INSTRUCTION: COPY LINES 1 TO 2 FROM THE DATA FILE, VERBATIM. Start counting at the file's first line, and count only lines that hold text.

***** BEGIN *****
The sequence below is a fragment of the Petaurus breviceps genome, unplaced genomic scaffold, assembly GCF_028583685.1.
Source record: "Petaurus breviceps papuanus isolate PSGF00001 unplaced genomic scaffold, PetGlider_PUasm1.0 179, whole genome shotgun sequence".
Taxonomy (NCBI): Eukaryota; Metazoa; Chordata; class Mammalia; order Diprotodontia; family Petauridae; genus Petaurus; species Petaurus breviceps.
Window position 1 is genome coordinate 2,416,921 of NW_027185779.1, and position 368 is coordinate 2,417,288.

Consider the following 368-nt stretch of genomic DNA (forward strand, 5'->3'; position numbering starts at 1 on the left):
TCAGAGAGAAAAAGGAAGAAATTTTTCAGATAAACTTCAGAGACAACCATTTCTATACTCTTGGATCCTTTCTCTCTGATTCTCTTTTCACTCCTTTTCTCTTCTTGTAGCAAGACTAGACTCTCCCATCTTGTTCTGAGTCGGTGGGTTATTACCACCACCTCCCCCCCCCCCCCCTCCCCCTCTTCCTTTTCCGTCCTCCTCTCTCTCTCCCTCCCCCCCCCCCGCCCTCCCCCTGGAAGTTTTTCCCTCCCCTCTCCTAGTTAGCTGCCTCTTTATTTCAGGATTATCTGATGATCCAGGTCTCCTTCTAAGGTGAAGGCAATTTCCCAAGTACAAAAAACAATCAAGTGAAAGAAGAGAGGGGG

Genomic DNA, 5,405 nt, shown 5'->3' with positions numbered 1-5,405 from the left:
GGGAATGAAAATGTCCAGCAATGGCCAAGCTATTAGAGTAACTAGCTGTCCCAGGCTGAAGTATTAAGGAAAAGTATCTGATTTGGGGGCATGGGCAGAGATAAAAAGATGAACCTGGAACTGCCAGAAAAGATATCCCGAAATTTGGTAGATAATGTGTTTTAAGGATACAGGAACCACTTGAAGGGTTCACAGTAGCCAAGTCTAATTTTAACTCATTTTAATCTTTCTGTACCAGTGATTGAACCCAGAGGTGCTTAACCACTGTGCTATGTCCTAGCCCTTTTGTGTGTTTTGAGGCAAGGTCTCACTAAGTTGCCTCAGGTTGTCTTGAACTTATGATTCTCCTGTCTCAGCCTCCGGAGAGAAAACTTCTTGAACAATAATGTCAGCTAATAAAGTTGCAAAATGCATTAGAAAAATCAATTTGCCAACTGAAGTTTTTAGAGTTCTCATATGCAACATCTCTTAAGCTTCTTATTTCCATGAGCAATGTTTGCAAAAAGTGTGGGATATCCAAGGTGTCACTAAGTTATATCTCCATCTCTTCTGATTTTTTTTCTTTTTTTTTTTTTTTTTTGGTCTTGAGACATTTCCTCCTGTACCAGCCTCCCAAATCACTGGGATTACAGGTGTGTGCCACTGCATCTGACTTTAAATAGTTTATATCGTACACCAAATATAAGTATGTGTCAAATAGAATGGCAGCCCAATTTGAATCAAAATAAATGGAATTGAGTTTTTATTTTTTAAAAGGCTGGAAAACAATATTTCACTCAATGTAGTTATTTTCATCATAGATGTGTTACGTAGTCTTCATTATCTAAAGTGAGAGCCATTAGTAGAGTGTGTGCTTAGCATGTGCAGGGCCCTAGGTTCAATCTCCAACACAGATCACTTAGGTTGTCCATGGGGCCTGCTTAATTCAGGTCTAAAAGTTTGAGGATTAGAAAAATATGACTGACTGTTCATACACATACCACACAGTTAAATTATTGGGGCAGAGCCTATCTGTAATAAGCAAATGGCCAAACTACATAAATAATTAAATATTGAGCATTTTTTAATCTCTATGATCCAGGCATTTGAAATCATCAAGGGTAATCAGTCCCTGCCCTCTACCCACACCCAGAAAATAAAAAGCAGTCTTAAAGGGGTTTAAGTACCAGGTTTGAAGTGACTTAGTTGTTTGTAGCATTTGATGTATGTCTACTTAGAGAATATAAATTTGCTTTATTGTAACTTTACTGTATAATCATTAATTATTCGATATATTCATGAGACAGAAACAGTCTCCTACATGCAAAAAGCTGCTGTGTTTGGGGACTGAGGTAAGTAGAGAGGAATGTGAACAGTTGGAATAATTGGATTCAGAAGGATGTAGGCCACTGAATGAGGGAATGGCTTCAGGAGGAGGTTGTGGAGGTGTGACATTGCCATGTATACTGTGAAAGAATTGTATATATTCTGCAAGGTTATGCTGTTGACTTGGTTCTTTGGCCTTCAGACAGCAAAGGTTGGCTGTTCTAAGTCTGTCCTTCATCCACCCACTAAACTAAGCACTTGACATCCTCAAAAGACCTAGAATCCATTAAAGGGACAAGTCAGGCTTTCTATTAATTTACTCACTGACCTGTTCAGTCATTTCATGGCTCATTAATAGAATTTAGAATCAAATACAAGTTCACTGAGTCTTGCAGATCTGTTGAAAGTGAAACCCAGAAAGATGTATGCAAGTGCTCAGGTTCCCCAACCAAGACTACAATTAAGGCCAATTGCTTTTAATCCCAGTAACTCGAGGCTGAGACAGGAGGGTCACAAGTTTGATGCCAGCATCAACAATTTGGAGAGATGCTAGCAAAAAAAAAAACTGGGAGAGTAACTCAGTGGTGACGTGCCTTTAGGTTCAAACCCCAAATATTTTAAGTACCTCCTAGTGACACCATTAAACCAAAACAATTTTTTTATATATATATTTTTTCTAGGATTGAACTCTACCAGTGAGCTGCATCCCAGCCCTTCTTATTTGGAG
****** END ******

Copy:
The sequence below is a fragment of the Petaurus breviceps genome, unplaced genomic scaffold, assembly GCF_028583685.1.
Source record: "Petaurus breviceps papuanus isolate PSGF00001 unplaced genomic scaffold, PetGlider_PUasm1.0 179, whole genome shotgun sequence".